Would Kate Middleton be Catherine the Duchess of Cambridge, be married to a Prince, and be considered one of the most beautiful women in the world if she sat with members of the press, tossed back a few tequila shooters, and regaled them with lewd and vulgar jokes?
Would Warren Buffet be one of the richest men in the world if he spent his days in public displays of vulgarity? It is probably safe to say that the answer to both questions is a resounding; NO!
Yet we hear vulgarity spewing forth, on a daily basis, from people of all ages. We can hear it in line at the grocery store, in the workplace, in school corridors, in church, and see it on social media.
For the sake of brevity, let’s narrow the focus to only two questions:
Why does vulgarity appear to be so prevalent in our society?
There are many reasons vulgarity appears so prevalent in our society today. Our sports figures use it freely, our celebrities use it in public forums, and it is heard in movies and television shows. Therefore, it isn’t difficult to understand why people might consider using vulgarity as an acceptable option.
With so much information only a keystroke away from us and so many blogs and websites appearing to be forums for experts on the subject, it isn’t difficult to see why some people might believe vulgarity is a common practice.
Lauren Martin, a pretty young woman who gives the appearance of a successful freelance writer, promotes using vulgarity and being vulgar as something to be proud of. On the blog site Elite Daily, a site self-described as “The Voice of Generation Y”, Martin says – in regards to women using vulgarity – “You’re the only one with any real self-worth.” She continues with, “People who get your humor are the best people; no one else matters.”
When so many of us hear vulgarity every day and can easily find seemingly successful people who advocate the use of vulgarity, it isn’t difficult for some to be persuaded that being vulgar is not a bad thing. However, as is true with many things, appearances can be deceiving.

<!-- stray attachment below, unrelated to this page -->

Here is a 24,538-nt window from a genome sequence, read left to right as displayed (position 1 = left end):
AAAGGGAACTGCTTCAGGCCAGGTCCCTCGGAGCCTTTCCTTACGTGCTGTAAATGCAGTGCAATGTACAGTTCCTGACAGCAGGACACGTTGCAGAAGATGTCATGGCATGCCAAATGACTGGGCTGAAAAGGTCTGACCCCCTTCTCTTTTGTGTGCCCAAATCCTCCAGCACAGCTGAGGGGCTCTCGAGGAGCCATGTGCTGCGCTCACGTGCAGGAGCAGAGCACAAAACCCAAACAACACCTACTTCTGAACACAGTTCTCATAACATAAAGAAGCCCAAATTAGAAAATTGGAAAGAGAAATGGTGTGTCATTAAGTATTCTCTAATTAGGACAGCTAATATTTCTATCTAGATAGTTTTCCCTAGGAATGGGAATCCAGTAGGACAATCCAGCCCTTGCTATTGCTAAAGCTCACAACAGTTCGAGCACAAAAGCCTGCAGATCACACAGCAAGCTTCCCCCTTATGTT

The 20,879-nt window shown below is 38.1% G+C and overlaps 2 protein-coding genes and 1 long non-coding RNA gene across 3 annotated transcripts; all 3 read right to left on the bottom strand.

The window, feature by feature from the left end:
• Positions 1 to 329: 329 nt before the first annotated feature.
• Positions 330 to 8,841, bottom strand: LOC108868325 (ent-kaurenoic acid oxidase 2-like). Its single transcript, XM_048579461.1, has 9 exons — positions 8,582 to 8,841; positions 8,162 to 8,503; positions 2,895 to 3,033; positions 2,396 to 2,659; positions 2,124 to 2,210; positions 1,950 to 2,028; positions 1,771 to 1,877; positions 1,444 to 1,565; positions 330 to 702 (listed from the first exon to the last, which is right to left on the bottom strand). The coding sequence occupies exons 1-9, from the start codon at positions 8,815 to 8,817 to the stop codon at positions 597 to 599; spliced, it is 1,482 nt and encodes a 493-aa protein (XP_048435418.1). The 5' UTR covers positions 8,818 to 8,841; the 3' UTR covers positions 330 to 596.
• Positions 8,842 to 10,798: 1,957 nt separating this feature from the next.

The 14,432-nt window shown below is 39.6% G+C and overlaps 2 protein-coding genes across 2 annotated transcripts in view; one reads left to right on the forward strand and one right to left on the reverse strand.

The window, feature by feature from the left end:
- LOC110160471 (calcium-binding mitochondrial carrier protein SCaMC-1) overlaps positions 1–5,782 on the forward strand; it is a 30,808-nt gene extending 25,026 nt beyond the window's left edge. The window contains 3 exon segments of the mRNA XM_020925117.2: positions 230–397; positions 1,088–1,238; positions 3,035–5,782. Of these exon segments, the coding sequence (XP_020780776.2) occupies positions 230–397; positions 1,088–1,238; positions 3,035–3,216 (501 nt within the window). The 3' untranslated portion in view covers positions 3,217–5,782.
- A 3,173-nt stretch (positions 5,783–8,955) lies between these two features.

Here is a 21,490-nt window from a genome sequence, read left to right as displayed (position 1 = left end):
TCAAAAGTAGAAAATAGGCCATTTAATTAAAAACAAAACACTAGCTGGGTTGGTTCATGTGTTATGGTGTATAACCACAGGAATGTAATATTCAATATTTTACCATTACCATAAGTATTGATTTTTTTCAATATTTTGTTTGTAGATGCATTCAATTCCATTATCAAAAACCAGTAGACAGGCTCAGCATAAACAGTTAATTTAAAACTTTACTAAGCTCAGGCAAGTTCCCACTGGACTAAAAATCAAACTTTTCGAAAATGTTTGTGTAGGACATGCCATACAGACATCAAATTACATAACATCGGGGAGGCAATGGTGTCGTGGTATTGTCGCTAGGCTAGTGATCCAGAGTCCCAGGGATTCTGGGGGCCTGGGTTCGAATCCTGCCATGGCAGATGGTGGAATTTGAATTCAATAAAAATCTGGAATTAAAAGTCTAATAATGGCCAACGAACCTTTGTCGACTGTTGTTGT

What opportunities may be lost as a result of using vulgarity?
It would be almost impossible to quantify how many opportunities have been, or will be, lost because people choose to use vulgarity as a means of communication.
However, anecdotal evidence, common sense, and the rules and policies that are becoming commonplace in regards to preventing vulgarity in advertising, blog sites, social media, and YouTube videos, should make us aware that vulgarity is not as acceptable as we may be led to believe.
It is also not as benign as some would have us believe. Jeffrey S. Bowers, a Professor with a Doctorate in Psychology who has actually done scientific research into the area – not just written an opinion on a blog site – suggests that the words we speak can change our way of thinking, change our behavior, and can have a negative impact on how other’s think of us.
At journals.plos.org, Professor Bowers writes, “…the sound of a taboo word can directly evoke a negative response…Quite clearly we are motivated by our emotions, and we organize our behavior, thoughts, and goals in order to avoid emotional discomfort.”
Those who are attempting to avoid the emotional discomfort of hearing vulgarity at the wrong time, in the wrong place, may be compelled to not promote the offender, not make the offender a partner in the organization, not date the offender, not propose to the offender, not hire the offender, not ask the offender to the prom, or not fund the offender’s next good idea.
For those who choose to use vulgarity as their means of communication, you need to understand the choice will come with consequences. If you are willing to risk losing your chance to become rich, or to lose your Prince or Princess so that you may stay true to yourself by being vulgar, then it might be possible that some will applaud you; mostly your competition.
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